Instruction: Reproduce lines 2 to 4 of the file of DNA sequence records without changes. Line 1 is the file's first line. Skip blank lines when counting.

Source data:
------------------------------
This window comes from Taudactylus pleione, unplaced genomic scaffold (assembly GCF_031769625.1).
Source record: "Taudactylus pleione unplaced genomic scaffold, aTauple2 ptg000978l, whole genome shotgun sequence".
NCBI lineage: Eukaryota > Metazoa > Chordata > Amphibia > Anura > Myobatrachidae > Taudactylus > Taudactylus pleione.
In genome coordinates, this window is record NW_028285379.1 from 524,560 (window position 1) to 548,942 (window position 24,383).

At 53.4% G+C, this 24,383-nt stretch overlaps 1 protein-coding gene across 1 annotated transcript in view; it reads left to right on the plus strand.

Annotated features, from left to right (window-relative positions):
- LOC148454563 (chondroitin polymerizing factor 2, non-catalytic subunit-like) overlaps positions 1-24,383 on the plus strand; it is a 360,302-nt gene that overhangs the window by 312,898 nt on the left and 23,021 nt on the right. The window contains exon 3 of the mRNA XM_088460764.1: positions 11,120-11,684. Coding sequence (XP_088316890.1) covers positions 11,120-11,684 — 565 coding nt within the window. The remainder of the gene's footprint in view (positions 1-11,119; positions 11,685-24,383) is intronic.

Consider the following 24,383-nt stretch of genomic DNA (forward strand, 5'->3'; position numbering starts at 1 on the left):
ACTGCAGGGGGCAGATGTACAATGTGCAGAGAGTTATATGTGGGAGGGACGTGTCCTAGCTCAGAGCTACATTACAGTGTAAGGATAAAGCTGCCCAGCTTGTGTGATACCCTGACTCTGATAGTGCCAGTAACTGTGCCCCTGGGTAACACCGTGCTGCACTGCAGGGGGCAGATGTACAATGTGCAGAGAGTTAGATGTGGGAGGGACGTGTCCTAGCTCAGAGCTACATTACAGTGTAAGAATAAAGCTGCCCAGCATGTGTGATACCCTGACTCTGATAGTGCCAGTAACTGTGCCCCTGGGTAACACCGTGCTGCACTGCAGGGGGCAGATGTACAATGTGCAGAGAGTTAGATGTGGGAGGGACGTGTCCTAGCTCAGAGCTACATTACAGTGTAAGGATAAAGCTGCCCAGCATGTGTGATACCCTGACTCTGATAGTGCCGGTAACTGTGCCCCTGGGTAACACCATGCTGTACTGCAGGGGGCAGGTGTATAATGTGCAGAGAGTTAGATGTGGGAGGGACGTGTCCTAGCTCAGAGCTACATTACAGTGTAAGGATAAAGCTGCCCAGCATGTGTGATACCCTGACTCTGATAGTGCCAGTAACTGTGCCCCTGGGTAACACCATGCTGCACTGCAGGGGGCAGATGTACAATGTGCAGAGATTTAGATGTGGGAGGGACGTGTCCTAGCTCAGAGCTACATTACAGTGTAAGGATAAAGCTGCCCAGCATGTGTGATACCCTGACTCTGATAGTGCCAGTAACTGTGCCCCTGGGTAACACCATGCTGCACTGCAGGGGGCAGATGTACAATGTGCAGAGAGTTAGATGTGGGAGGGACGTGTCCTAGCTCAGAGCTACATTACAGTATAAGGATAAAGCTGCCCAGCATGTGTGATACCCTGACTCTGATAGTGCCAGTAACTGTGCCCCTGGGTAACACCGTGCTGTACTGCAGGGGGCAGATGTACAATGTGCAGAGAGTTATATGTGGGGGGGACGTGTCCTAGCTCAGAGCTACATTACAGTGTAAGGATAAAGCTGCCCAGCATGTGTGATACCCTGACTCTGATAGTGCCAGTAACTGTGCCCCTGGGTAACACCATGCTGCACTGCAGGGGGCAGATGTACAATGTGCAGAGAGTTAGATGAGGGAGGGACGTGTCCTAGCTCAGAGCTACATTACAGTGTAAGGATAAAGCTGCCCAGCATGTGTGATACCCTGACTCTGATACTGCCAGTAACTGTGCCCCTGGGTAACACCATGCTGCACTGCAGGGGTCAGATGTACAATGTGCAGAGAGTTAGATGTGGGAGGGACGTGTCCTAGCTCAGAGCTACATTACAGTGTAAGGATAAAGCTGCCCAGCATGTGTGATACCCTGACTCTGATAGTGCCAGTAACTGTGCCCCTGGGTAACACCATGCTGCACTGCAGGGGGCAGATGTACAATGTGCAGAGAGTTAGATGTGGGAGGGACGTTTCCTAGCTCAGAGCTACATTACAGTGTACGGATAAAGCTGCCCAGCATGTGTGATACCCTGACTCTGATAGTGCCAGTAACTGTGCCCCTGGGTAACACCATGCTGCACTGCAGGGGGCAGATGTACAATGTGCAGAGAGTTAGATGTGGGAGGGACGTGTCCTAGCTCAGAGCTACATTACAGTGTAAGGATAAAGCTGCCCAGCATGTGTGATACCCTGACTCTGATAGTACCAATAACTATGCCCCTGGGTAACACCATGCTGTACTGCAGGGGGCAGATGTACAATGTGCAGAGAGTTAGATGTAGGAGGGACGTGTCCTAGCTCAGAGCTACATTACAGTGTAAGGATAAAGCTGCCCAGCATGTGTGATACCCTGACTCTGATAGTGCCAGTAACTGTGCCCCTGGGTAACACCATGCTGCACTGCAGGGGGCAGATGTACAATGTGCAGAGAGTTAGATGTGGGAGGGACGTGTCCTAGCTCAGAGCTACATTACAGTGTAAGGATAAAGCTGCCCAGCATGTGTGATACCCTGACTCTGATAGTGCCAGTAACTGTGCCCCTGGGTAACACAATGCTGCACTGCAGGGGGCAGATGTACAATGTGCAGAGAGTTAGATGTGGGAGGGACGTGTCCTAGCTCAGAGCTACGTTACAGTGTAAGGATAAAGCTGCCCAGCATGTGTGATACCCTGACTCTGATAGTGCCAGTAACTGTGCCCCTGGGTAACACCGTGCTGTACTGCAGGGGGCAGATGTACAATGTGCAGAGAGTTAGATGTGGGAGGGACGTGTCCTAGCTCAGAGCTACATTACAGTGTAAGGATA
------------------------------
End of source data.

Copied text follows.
Source record: "Taudactylus pleione unplaced genomic scaffold, aTauple2 ptg000978l, whole genome shotgun sequence".
NCBI lineage: Eukaryota > Metazoa > Chordata > Amphibia > Anura > Myobatrachidae > Taudactylus > Taudactylus pleione.
In genome coordinates, this window is record NW_028285379.1 from 524,560 (window position 1) to 548,942 (window position 24,383).